2. We don't have any farms near us but we saw you have farms near your schoolyard. What do you think the farmers grow?
3. What are bull rushes and milkweeds? 

On Thursday, our students came in after lunch extremely excited knowing that it was after attendance whereby we would have our first ever Skype session with Mrs. Harrison's class from Lake Simcoe Public School. "Oooo's" and "ahh's" filled our classroom as we launched our session and our classes were amazed with how they could see each other and hear each other's voices including Mrs. Harrison's! 

Here is what we learned about Mrs. Harrison's class and schoolyard:  

1. Ducks, Canada geese, and frogs live in their pond. They also see "sparkles" and "shimmers."
2. The farmers grow pumpkins at the farm and lots of vegetables like cabbage and carrots.
3. Milk weeds are "little fuzzy things" at the pond. One student even went as far as to explain to us in detail how they change in the season. "They are plants and in the fall they turn brown and fall off and there is fluff inside which are seeds!"

Here are the three great questions Mrs. Harrison's class asked us about our class and schoolyard:

1. Where is your school? What is your school called?
2. What is in your "box?"
3. What is the "pink thing" on top of the box?

We had a lot of fun answering them and teaching our new Kindergarten friends all about our school and where we live!

To conclude our Skype session, Mrs. Harrison's class came up with "compliments" for our schoolyard (what a nice touch!). Here are what some of her students had to say:

"I want to compliment your class for your questions."
"We like your playground."

As a way of consolidating our new learning about Lake Simcoe P.S. and our first Skype session, we asked our students what they enjoyed about this experience! Here are their thoughts:

"I liked how we talked to Mrs. Harrison and they talked to us - It was cool!" - I.D. (SK)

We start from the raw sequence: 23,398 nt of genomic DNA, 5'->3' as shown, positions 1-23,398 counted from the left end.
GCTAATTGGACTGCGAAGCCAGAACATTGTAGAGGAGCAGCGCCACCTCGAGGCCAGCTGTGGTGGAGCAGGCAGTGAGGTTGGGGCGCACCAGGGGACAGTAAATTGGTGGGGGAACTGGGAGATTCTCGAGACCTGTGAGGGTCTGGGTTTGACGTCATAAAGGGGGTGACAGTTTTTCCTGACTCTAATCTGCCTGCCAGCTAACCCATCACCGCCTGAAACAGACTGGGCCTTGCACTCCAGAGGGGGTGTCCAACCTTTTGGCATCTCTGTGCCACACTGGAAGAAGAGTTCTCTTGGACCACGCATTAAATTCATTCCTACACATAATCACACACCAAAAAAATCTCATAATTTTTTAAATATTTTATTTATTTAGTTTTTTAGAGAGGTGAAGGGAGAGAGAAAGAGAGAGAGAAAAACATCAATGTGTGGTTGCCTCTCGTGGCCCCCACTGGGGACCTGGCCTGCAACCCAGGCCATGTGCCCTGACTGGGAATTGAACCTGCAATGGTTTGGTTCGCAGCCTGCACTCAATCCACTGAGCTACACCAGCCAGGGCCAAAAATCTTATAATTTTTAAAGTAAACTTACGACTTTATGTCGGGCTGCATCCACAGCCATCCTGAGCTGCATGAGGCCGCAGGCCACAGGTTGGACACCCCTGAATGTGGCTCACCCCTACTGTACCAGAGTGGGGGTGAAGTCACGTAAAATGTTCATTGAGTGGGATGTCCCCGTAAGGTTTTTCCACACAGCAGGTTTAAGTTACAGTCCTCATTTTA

"I liked when they talked to us. We could hear them." - A.M. (JK)
"I liked when I got to ask them our Question because they speaked back and answered and taught us something new." - L.D. (SK)
"I liked when they were talking with you and Ms. Theis." - A.C. (SK)

All in all, this experience gave our students the opportunity to not only connect with other students, but it allowed them to gain an understanding and appreciation for different communities and how these communities can be different than their own. We truly look forward to exploring other "What can you see?" videos and reconnecting again over Skype with Mrs. Harrison's class as a forum for discussing similarities and differences between what we see and our own schoolyards!

A sincere thank you to Mrs. Harrison, her DECE, students and school for opening up their classroom and schoolyard to us and teaching us something new about the world around us! From our class to yours, we look forward to growing and learning together this year and reconnecting very soon!

Ms. Schmidt, Ms. Theis, and our students

"Look! It sticks!"

Thursday, November 1, 2012

Today's learning can be summed up with three words: invigorating, authentic, and exciting! 
(And those words just scratch the surface for what was an incredible day of discoveries and learning!) 

Take a look at what two of our students were curiously investigating during our morning! With just a few magnets, they were able to creatively discover and experiment some scientific principles behind how magnets work!

Not only did the excitement from these two students inspire others in our class to join in, but it ended up being approximately half the class by recess learning through this problem solving approach. Fascinating! 
"Look, the two magnets won't go together! They are pushing one another." - J.S. (SK)
"I wonder why?" - Ms. Schmidt
"I don't know but maybe it's because there's a ball between them but it's invisible." - J.K. (SK)

"E.S., what are you discovering?" - Ms. Schmidt
"Metal only sticks to other metal like the SmartBoard - look! I found out that it doesn't stick to the tables though because the tables are wood." - E.S. (JK)

"The letter sticks to the green thing Ms. Schmidt!" - T.B. (JK)
"Why do you think that happens?" - Ms. Schmidt
"It sticks because the blue letter is a magnet and the green thing is a magnet." - V.D. (JK)

One of the originators of this provocation decided to make a list on a clipboard about his findings. In particular, what the magnets stick to and what they don't stick to. In doing so, he again inspired others who were part of the investigation to record their own ideas in words! Talk about peer learning!

This learning moment captured throughout our morning truly exemplifies the beauty of learning and problem-solving through play. Our students were not only able to feel inspired by their peers, but they were able to learn together through trial and error and celebrate their learning as it happened! Moreover, it's incredible how literacy was naturally embedded in their thinking and we can't wait to see where it takes them! Stay tuned for more on this developing inquiry!